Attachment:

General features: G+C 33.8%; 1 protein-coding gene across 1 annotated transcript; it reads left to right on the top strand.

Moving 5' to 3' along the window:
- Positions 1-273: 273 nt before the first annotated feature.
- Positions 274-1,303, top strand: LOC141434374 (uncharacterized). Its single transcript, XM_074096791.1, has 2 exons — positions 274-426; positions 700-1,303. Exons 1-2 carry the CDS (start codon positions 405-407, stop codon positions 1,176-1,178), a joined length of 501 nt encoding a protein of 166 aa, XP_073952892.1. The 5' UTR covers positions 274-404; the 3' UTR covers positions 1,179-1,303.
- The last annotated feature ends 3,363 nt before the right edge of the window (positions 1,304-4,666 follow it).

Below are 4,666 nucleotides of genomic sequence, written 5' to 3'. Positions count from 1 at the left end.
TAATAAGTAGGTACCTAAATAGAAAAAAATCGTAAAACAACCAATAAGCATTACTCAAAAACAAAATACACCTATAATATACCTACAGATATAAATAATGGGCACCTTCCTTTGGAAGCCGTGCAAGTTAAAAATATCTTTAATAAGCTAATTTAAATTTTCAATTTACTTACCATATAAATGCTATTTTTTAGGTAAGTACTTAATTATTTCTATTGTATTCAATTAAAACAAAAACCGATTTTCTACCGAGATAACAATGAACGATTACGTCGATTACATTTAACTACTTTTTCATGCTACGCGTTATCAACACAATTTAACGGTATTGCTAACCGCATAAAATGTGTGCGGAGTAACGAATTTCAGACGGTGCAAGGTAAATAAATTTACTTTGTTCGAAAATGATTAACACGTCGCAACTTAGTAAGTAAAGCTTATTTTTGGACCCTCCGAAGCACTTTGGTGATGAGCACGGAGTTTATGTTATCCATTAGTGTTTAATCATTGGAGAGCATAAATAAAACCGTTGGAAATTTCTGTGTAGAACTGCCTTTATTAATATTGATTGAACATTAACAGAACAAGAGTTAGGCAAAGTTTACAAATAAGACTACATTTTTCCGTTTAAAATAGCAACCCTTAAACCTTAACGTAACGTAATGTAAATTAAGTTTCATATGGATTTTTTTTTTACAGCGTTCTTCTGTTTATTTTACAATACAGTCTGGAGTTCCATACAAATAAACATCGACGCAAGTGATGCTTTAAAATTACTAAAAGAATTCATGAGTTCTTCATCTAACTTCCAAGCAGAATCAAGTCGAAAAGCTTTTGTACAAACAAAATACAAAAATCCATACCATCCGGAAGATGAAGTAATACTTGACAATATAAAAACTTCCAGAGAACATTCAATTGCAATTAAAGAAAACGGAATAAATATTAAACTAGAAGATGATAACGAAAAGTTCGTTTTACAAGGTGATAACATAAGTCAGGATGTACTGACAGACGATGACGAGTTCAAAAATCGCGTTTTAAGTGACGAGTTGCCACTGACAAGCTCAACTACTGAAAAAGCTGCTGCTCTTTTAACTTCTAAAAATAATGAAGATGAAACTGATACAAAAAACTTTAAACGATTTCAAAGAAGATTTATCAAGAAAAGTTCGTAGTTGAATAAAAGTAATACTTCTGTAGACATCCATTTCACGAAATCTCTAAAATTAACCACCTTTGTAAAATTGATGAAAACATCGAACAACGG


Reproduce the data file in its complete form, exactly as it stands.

General features: G+C 33.8%; 1 protein-coding gene across 1 annotated transcript; it reads left to right on the top strand.

Moving 5' to 3' along the window:
- Positions 1-273: 273 nt before the first annotated feature.
- Positions 274-1,303, top strand: LOC141434374 (uncharacterized). Its single transcript, XM_074096791.1, has 2 exons — positions 274-426; positions 700-1,303. Exons 1-2 carry the CDS (start codon positions 405-407, stop codon positions 1,176-1,178), a joined length of 501 nt encoding a protein of 166 aa, XP_073952892.1. The 5' UTR covers positions 274-404; the 3' UTR covers positions 1,179-1,303.
- The last annotated feature ends 3,363 nt before the right edge of the window (positions 1,304-4,666 follow it).

Below are 4,666 nucleotides of genomic sequence, written 5' to 3'. Positions count from 1 at the left end.
TAATAAGTAGGTACCTAAATAGAAAAAAATCGTAAAACAACCAATAAGCATTACTCAAAAACAAAATACACCTATAATATACCTACAGATATAAATAATGGGCACCTTCCTTTGGAAGCCGTGCAAGTTAAAAATATCTTTAATAAGCTAATTTAAATTTTCAATTTACTTACCATATAAATGCTATTTTTTAGGTAAGTACTTAATTATTTCTATTGTATTCAATTAAAACAAAAACCGATTTTCTACCGAGATAACAATGAACGATTACGTCGATTACATTTAACTACTTTTTCATGCTACGCGTTATCAACACAATTTAACGGTATTGCTAACCGCATAAAATGTGTGCGGAGTAACGAATTTCAGACGGTGCAAGGTAAATAAATTTACTTTGTTCGAAAATGATTAACACGTCGCAACTTAGTAAGTAAAGCTTATTTTTGGACCCTCCGAAGCACTTTGGTGATGAGCACGGAGTTTATGTTATCCATTAGTGTTTAATCATTGGAGAGCATAAATAAAACCGTTGGAAATTTCTGTGTAGAACTGCCTTTATTAATATTGATTGAACATTAACAGAACAAGAGTTAGGCAAAGTTTACAAATAAGACTACATTTTTCCGTTTAAAATAGCAACCCTTAAACCTTAACGTAACGTAATGTAAATTAAGTTTCATATGGATTTTTTTTTTACAGCGTTCTTCTGTTTATTTTACAATACAGTCTGGAGTTCCATACAAATAAACATCGACGCAAGTGATGCTTTAAAATTACTAAAAGAATTCATGAGTTCTTCATCTAACTTCCAAGCAGAATCAAGTCGAAAAGCTTTTGTACAAACAAAATACAAAAATCCATACCATCCGGAAGATGAAGTAATACTTGACAATATAAAAACTTCCAGAGAACATTCAATTGCAATTAAAGAAAACGGAATAAATATTAAACTAGAAGATGATAACGAAAAGTTCGTTTTACAAGGTGATAACATAAGTCAGGATGTACTGACAGACGATGACGAGTTCAAAAATCGCGTTTTAAGTGACGAGTTGCCACTGACAAGCTCAACTACTGAAAAAGCTGCTGCTCTTTTAACTTCTAAAAATAATGAAGATGAAACTGATACAAAAAACTTTAAACGATTTCAAAGAAGATTTATCAAGAAAAGTTCGTAGTTGAATAAAAGTAATACTTCTGTAGACATCCATTTCACGAAATCTCTAAAATTAACCACCTTTGTAAAATTGATGAAAACATCGAACAACGG